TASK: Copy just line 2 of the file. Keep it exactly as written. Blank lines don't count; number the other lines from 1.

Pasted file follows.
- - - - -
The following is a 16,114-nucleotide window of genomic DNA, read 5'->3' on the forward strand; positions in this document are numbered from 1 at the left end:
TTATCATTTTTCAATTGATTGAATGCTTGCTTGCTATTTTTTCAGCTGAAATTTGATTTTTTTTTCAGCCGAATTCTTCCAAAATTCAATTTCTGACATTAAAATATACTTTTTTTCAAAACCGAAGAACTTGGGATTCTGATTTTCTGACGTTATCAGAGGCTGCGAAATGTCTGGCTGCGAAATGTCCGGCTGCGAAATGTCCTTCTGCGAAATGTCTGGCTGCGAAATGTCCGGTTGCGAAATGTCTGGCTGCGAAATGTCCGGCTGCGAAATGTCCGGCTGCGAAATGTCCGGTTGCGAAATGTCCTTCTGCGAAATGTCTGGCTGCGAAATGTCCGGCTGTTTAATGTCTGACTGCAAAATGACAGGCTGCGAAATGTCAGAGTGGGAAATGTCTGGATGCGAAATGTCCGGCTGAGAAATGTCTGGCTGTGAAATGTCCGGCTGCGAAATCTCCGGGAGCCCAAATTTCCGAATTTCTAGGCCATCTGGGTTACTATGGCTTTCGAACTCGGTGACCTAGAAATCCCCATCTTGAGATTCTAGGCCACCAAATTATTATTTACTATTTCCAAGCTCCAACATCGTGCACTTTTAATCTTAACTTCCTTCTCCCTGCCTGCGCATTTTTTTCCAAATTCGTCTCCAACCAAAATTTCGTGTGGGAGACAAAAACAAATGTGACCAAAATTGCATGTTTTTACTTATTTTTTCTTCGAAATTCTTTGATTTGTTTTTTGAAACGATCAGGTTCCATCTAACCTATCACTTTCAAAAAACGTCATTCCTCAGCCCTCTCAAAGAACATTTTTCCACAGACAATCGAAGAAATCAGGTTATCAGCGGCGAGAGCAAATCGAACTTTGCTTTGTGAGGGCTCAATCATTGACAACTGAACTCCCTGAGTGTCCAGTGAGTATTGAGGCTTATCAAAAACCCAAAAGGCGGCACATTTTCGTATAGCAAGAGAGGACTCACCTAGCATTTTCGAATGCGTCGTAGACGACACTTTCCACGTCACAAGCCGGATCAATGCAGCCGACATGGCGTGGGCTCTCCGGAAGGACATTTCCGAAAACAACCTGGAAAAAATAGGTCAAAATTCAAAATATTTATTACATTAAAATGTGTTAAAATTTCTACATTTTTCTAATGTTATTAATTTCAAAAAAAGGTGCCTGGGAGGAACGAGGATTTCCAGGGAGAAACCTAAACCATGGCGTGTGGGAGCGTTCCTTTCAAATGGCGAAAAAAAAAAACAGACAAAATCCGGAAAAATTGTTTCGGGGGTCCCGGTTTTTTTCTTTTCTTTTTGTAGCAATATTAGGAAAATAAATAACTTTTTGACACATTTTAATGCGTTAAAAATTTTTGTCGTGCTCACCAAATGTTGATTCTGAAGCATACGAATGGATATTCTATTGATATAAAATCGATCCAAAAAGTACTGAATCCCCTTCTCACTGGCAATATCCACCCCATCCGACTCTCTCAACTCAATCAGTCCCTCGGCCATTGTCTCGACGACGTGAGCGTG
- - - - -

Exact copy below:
TTATCATTTTTCAATTGATTGAATGCTTGCTTGCTATTTTTTCAGCTGAAATTTGATTTTTTTTTCAGCCGAATTCTTCCAAAATTCAATTTCTGACATTAAAATATACTTTTTTTCAAAACCGAAGAACTTGGGATTCTGATTTTCTGACGTTATCAGAGGCTGCGAAATGTCTGGCTGCGAAATGTCCGGCTGCGAAATGTCCTTCTGCGAAATGTCTGGCTGCGAAATGTCCGGTTGCGAAATGTCTGGCTGCGAAATGTCCGGCTGCGAAATGTCCGGCTGCGAAATGTCCGGTTGCGAAATGTCCTTCTGCGAAATGTCTGGCTGCGAAATGTCCGGCTGTTTAATGTCTGACTGCAAAATGACAGGCTGCGAAATGTCAGAGTGGGAAATGTCTGGATGCGAAATGTCCGGCTGAGAAATGTCTGGCTGTGAAATGTCCGGCTGCGAAATCTCCGGGAGCCCAAATTTCCGAATTTCTAGGCCATCTGGGTTACTATGGCTTTCGAACTCGGTGACCTAGAAATCCCCATCTTGAGATTCTAGGCCACCAAATTATTATTTACTATTTCCAAGCTCCAACATCGTGCACTTTTAATCTTAACTTCCTTCTCCCTGCCTGCGCATTTTTTTCCAAATTCGTCTCCAACCAAAATTTCGTGTGGGAGACAAAAACAAATGTGACCAAAATTGCATGTTTTTACTTATTTTTTCTTCGAAATTCTTTGATTTGTTTTTTGAAACGATCAGGTTCCATCTAACCTATCACTTTCAAAAAACGTCATTCCTCAGCCCTCTCAAAGAACATTTTTCCACAGACAATCGAAGAAATCAGGTTATCAGCGGCGAGAGCAAATCGAACTTTGCTTTGTGAGGGCTCAATCATTGACAACTGAACTCCCTGAGTGTCCAGTGAGTATTGAGGCTTATCAAAAACCCAAAAGGCGGCACATTTTCGTATAGCAAGAGAGGACTCACCTAGCATTTTCGAATGCGTCGTAGACGACACTTTCCACGTCACAAGCCGGATCAATGCAGCCGACATGGCGTGGGCTCTCCGGAAGGACATTTCCGAAAACAACCTGGAAAAAATAGGTCAAAATTCAAAATATTTATTACATTAAAATGTGTTAAAATTTCTACATTTTTCTAATGTTATTAATTTCAAAAAAAGGTGCCTGGGAGGAACGAGGATTTCCAGGGAGAAACCTAAACCATGGCGTGTGGGAGCGTTCCTTTCAAATGGCGAAAAAAAAAAACAGACAAAATCCGGAAAAATTGTTTCGGGGGTCCCGGTTTTTTTCTTTTCTTTTTGTAGCAATATTAGGAAAATAAATAACTTTTTGACACATTTTAATGCGTTAAAAATTTTTGTCGTGCTCACCAAATGTTGATTCTGAAGCATACGAATGGATATTCTATTGATATAAAATCGATCCAAAAAGTACTGAATCCCCTTCTCACTGGCAATATCCACCCCATCCGACTCTCTCAACTCAATCAGTCCCTCGGCCATTGTCTCGACGACGTGAGCGTG